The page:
Boreal forests from Yukon to Labrador could become infested with the tiny beetle responsible for killing a large chunk of British Columbia's pine trees,a scientist says.

The mountain pine beetle, which has already chewed its way throughthe majorityof B.C.'s lodgepole pines, hasmoved into Alberta.

Now, researchers believe the infestation could spread into jack pine in boreal forests from the Yukon to Labrador.

Dr. Bill Wilson of the Canadian Forest Service in Victoria leads a team of researchers battling the mountain pine beetle.

"The scientists say the bugs are not stoppable in B.C.", says Wilson. "It's definitely a challenge and a risk for the boreal."

The mountain pine beetle used to be exterminated by cold winter weather. But as parts of the North warm up, scientists say, the beetles can breed successfully in the jack pine, albeit at a slower pace.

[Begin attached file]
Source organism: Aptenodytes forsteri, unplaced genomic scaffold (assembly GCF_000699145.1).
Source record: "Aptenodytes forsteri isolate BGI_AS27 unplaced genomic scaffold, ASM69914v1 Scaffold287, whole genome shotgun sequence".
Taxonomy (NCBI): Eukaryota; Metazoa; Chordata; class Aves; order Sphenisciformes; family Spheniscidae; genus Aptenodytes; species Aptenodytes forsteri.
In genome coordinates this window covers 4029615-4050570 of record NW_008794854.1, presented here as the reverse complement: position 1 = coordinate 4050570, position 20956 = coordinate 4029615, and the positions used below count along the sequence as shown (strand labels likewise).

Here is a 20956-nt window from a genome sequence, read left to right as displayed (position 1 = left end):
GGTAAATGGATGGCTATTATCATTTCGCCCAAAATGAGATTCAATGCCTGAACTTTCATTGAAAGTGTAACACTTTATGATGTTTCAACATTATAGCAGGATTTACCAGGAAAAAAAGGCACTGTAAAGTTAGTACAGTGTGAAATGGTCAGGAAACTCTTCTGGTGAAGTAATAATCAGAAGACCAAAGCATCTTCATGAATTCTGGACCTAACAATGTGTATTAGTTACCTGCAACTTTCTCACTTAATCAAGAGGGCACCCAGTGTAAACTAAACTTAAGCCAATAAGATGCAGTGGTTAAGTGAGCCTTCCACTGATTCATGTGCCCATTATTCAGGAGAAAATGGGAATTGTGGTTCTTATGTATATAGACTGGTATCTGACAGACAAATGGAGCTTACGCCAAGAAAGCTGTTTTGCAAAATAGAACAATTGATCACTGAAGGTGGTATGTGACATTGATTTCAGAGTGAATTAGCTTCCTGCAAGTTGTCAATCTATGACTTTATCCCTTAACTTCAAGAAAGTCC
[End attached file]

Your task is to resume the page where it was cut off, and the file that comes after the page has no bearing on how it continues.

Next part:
Wilson has hope Alberta may yet be able to hold the line by using aggressive measures.

"They have zero tolerance, similar to their control ethos around rats," he said.

"If rats are ever located in Alberta, they send out the rat patrol and they exterminate them. They do not tolerate rats. They've got the same philosophy around mountain pine beetle."

While Wilson says his warnings are a worst-case scenario, he points out the beetles were able to kill most of B.C.'s lodgepole pine trees in five years.

"The rest of Canada certainly does need to take action to constrain the potential for the beetle in the boreal," said Wilson.